A view of a drone during a military exercise in an undisclosed location in Iran, in this handout image obtained on August 24, 2022. REUTERS./

By Max Hunder and Sabine Siebold

 – Russian missiles have pounded more than 40 Ukrainian cities and towns over the past 24 hours, as NATO allies meeting in Brussels unveiled plans on Thursday to jointly beef up Europe’s air defences with Patriot and other missile systems.

“We are living in threatening, dangerous times,” said German Defence Minister Christine Lambrecht at a signing ceremony where Germany and more than a dozen of European NATO members committed to jointly procuring weapons for a “European Sky Shield” to better protect their territory.

Moscow renewed warnings that more military aid for Kyiv agreed earlier this week at the NATO meeting made members of the U.S.-led military alliance “a direct party to the conflict,” and said admitting Ukraine to the alliance would trigger a World War.

“Kyiv is well aware that such a step would mean a guaranteed escalation to a World War Three,” deputy secretary of Russia’s Security Council, Alexander Venediktov, told the state TASS news agency on Thursday.

Ukraine to Slash Ties With Iran Over ‘Evil’ Drones Supply to Russia

Moscow has repeatedly justified the Feb. 24 invasion that has killed tens of thousands of people, in what it calls a “special operation”, by saying Ukraine’s ambitions to join the alliance posed a threat to Russia’s security.

NATO is not likely to quickly allow Ukraine to join, not least because its membership during an ongoing war would put the United States and allies into direct conflict with Russia under the alliance’s collective defence clause.

Washington and other NATO members have provided Ukraine with weapons to fight Russia and imposed sweeping economic sanctions but have tried to avoid more direct involvement in the war.

Ahead of the meeting of NATO’s defence ministers, including close-door talks by its nuclear planning group, U.S. Defense Secretary Lloyd Austin vowed to defend “every inch” of members’ territory.

Even before the invasion, NATO had dragged its feet on Ukrainian membership. Shortly after Russia’s assault began Ukrainian President Volodymyr Zelenskiy signalled he was willing to consider neutrality.

Zelenskiy has since asked for fast-track membership, hours after Russian President Vladimir Putin proclaimed partially occupied regions of Donetsk, Luhansk, Kherson and Zaporizhzhia as Russian land on Sept. 30. Read full story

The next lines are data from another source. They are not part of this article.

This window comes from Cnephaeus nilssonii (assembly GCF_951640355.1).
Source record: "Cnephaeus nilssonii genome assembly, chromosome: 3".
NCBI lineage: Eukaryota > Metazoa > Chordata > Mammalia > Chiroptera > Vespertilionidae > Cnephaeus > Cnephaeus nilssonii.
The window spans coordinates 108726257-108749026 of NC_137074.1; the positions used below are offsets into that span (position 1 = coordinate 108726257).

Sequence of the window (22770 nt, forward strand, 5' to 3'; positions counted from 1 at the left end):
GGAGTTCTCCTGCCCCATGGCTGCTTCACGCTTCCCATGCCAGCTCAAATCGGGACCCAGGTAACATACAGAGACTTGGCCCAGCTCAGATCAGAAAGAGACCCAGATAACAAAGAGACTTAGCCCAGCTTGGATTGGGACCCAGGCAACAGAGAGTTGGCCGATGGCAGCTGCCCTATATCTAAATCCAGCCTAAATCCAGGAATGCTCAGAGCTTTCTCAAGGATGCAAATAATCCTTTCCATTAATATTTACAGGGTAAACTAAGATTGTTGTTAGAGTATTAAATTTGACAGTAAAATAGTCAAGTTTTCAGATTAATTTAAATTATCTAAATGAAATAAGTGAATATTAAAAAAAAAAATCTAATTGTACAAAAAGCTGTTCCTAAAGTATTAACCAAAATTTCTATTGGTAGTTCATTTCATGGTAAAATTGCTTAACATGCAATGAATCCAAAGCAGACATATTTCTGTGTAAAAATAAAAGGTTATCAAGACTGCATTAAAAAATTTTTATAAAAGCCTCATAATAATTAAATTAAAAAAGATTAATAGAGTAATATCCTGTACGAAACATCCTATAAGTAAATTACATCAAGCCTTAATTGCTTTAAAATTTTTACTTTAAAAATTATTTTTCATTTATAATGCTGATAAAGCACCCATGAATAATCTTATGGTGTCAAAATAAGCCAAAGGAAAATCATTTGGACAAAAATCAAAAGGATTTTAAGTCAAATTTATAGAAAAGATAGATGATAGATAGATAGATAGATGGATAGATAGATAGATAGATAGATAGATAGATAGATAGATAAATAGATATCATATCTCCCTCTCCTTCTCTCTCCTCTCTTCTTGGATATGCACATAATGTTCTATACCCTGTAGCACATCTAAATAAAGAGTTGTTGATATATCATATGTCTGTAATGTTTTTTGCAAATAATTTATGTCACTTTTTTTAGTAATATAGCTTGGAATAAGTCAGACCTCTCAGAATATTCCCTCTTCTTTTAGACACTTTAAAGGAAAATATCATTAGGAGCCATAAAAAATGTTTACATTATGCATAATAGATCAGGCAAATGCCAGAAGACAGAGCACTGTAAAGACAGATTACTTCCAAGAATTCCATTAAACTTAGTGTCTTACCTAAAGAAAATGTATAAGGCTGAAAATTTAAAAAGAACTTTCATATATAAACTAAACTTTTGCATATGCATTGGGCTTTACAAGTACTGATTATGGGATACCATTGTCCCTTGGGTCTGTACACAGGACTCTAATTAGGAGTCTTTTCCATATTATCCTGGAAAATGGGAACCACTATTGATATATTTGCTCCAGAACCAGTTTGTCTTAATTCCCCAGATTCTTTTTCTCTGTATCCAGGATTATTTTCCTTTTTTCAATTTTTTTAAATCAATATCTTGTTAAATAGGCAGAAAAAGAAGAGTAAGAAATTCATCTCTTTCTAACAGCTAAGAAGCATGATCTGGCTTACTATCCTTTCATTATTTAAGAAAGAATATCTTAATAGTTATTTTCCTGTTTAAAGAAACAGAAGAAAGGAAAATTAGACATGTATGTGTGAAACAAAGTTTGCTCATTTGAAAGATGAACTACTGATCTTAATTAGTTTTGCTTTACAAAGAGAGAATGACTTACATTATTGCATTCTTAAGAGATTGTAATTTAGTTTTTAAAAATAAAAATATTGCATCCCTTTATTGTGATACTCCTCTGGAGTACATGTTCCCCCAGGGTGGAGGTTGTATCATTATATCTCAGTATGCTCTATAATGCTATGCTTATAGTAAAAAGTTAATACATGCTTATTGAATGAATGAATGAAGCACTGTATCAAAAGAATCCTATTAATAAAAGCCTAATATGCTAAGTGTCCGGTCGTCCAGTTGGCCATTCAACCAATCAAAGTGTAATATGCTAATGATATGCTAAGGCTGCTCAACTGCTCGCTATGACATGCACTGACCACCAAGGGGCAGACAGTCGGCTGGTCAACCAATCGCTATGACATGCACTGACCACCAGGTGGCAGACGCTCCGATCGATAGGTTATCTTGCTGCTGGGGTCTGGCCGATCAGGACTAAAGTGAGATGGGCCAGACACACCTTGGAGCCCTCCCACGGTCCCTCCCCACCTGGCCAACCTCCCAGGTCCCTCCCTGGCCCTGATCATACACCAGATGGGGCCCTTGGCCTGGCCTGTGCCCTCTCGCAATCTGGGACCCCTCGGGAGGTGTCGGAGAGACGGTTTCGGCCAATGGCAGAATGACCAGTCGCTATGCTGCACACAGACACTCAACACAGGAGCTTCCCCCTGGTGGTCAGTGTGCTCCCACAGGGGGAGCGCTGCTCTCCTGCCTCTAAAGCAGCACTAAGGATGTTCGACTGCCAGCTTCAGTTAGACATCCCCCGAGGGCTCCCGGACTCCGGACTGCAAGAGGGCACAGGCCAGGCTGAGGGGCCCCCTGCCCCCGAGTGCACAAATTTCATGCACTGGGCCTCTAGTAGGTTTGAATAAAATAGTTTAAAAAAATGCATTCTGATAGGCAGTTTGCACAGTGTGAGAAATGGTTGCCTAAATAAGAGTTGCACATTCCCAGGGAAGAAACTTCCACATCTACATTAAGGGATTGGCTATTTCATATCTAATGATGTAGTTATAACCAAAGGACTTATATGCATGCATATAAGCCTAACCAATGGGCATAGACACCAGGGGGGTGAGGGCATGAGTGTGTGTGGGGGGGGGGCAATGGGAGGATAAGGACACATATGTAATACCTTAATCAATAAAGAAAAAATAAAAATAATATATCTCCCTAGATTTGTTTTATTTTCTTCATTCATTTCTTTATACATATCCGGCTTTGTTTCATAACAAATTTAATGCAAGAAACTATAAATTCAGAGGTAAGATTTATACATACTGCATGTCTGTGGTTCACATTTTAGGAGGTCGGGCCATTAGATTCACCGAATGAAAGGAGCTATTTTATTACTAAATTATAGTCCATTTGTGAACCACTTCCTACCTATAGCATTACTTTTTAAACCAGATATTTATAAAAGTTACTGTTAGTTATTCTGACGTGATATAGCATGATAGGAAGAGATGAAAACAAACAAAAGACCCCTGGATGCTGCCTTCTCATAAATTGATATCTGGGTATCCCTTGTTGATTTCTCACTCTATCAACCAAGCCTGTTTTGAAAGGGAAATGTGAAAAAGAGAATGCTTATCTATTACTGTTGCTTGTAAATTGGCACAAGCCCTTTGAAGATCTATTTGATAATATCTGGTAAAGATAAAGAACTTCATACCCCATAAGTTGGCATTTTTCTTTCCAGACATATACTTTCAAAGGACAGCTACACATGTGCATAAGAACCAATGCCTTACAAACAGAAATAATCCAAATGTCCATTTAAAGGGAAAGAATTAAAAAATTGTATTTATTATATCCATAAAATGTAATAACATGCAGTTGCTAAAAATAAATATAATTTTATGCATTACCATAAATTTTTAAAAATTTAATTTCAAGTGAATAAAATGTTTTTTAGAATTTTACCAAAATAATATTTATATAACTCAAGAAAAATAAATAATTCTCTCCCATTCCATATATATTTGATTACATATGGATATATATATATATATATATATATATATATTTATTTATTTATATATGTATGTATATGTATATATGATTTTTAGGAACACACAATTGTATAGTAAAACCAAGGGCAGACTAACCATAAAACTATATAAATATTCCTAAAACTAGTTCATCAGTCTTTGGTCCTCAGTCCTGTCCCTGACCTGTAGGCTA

The annexation sparked international outrage. On Wednesday the United Nations General Assembly overwhelmingly adopted a resolution condemning it as “illegal”.

In the past 24 hours Russian missiles hit more than 40 settlements, while Ukrainian air force carried out 32 strikes on 25 Russian targets, Ukraine’s Armed Forces General Staff said.

The southern port city of Mykolaiv came under massive bombardment, local officials said.

“It is known that a number of civilian objects were hit,” regional governor Vitaly Kim said in a social media post.

He said the top two floors of a five-story residential building were completely destroyed and the rest were under rubble. Video footage provided by state emergency services showed rescuers pulling from under the rubble an 11-year-old boy, who Kim said had spent six hours trapped under the debris.

Ukraine’s Prosecutor General’s Office three people were killed in the strike.


Russia also targeted a settlement in the region of Ukraine’s capital Kyiv, where three drone strikes hit critical infrastructure early on Thursday, the region’s administration said on Telegram.

Governor of the Kyiv region, Oleksiy Kuleba, said that based on preliminary information the strikes were caused by Iranian-made loitering munitions, often known as “kamikaze drones”.

Ukraine has reported a spate of Russian attacks with the Shahed-136 drones in recent weeks. Iran denies supplying the drones to Russia, while the Kremlin has not commented.

Missiles struck about 30 multi-storey buildings and houses, gas pipelines and power lines in the city of Nikopol in the Dnipropetrovsk region, leaving more than 2,000 families without electricity, regional governor Valentyn Reznichenko wrote on Telegram.

Reuters was not able to immediately verify the reports.

As his forces suffered several setbacks since September, Putin has ordered the call-up of hundreds of thousands of reservists and repeatedly threatened to use nuclear weapons to protect Russia, including regions annexed last month.


On Wednesday, more than 50 Western countries met to pledge more military aid to Ukraine, especially air defence weapons, after Putin ordered heavy retaliatory strikes in response to an explosion on a bridge in Crimea.

Germany has sent Ukraine the first of four IRIS-T SLM air defence systems, while Washington said it would speed up delivery of a promised NASAMS air defence system.

While Moscow denies targeting civilians, Kyiv says the strikes are aimed at the Ukrainian population and its power supply, with Russian forces trying to use “cold as their weapon.”

“In their sick imagination, Ukrainians sitting for several hours without electricity is a victory,” Prime Minister Denys Shmyhal said on Wednesday while calling on citizens to conserve energy and prepare for winter by stocking up on warm clothes, candles, torches and batteries.

At least 26 people have been killed since Monday in the Russian missile attacks. Ukrainian officials reported strikes at 28 energy installations.

Stressing the urgency of further assistance, Zelenskiy told the Parliamentary Assemby of the Council of Europe on Thursday that Ukraine still had about only 10% of what it needed to protect itself against Russian air attacks.

(Reporting in Melbourne by Lidia Kelly; Editing by Muralikumar Anantharaman)

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